If we find performance lacking we can always trade up to a turbo version later OR go for after market turbo or supercharger. But if the ride and handling are good, who cares about the trunk.

Everyone is going to compare this car to the Miata, oops MX-5, but the reality is a lot of us just don't fit in a Miata. And that is a shortcoming of the Miata that gets conveniently swept under the carpet. :brentil:
 

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Discussion Starter #7
MAKsys said:
They mis-spelled 'liter' :glol:

Serioulsy - so two lard-ass (or should I say Lard-arsed?) Cannuncks with a stop watch didn't much like the Solstice - I won't lose any sleep over it. :yawn:
That's the kind of response that is not neccessary, if it was glowing it would be praised.
 

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They might refer to this link http://www.solsticeforum.com/forum/showthread.php?t=4495&highlight=miata
where Mazda has already conceded the Solstice is a force to be reckoned with in the US roadster market before they came up with their subtitle.

OK. They didn't like the performance and trunk space. Was prepared for the truck space issue but lack of acceleration is a surprise. Hope others don't report the same.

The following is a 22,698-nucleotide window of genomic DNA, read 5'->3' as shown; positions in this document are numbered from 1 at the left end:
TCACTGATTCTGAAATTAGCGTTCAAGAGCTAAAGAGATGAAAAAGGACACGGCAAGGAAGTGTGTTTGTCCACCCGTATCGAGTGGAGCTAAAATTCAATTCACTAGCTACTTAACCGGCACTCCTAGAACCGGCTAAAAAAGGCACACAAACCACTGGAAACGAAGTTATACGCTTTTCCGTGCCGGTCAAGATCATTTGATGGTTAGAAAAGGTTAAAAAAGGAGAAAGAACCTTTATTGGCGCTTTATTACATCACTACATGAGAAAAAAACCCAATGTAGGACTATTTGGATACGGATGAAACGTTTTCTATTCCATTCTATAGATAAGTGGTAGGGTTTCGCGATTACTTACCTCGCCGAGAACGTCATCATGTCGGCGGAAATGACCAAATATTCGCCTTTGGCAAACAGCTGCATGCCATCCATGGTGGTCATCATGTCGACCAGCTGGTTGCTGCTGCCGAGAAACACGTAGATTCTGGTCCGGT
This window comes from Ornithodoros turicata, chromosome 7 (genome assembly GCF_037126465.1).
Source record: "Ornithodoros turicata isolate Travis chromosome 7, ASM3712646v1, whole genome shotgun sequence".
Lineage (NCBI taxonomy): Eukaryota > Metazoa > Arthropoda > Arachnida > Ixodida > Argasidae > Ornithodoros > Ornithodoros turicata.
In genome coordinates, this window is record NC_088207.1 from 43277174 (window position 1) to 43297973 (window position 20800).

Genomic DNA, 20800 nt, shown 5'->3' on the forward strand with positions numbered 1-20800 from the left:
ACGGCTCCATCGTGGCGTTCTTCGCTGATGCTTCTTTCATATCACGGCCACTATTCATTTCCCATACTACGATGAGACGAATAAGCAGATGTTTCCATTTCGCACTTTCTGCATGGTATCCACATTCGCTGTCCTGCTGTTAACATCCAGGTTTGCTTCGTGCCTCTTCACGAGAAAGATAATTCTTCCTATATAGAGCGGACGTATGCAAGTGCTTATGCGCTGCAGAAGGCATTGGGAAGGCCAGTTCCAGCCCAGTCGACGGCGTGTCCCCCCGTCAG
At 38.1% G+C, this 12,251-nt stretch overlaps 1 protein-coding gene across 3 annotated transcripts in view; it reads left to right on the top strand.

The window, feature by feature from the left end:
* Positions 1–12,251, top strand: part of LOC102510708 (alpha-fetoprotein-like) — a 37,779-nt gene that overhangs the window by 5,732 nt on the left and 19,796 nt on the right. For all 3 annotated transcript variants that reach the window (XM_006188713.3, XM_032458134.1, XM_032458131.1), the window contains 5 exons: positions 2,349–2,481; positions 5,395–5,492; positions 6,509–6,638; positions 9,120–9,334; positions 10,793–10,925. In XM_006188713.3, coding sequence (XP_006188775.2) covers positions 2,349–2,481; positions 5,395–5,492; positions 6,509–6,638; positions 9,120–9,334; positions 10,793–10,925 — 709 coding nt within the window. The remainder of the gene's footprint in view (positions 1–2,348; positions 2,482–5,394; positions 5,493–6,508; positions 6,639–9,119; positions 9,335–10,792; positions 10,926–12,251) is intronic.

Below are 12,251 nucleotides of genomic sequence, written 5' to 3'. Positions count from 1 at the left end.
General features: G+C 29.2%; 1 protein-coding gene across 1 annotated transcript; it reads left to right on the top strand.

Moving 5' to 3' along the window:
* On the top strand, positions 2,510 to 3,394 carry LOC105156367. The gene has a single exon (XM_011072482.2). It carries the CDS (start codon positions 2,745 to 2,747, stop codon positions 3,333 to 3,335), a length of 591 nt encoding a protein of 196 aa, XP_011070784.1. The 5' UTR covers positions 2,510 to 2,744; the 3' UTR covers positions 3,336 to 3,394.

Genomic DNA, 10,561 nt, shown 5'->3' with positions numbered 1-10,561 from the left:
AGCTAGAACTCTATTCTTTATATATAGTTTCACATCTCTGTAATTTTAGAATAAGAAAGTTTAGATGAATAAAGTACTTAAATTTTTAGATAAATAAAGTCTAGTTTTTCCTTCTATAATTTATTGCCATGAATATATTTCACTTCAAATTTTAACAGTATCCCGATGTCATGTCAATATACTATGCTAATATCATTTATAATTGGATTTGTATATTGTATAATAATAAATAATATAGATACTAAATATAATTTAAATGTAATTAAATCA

By the way, what kind of professional writer uses the phrase:
overall, it is almost exactly the same length and height as the new Miata,
It's either almost or it's exactly! :brentil:
 

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It just seemed to me like he didn't want to give the car a chance. I know he says in the article that he really wanted to love the car, but it seemed to me that he'd rather be sitting in the Miata in his garage.

Also, Litre is a proper spelling of Liter, used mainly in Europe (england).
 

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"there is no unlock button you can push — you have to reach over your shoulder and pull up on the door lock plunger. Huge pain in the butt."

Poor baby.
 
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I am not losing sleep over a biased article. The Miata has been out for so many years, that we have an uphill battle. I am going to be proud to be part of the first years Solstice' owners.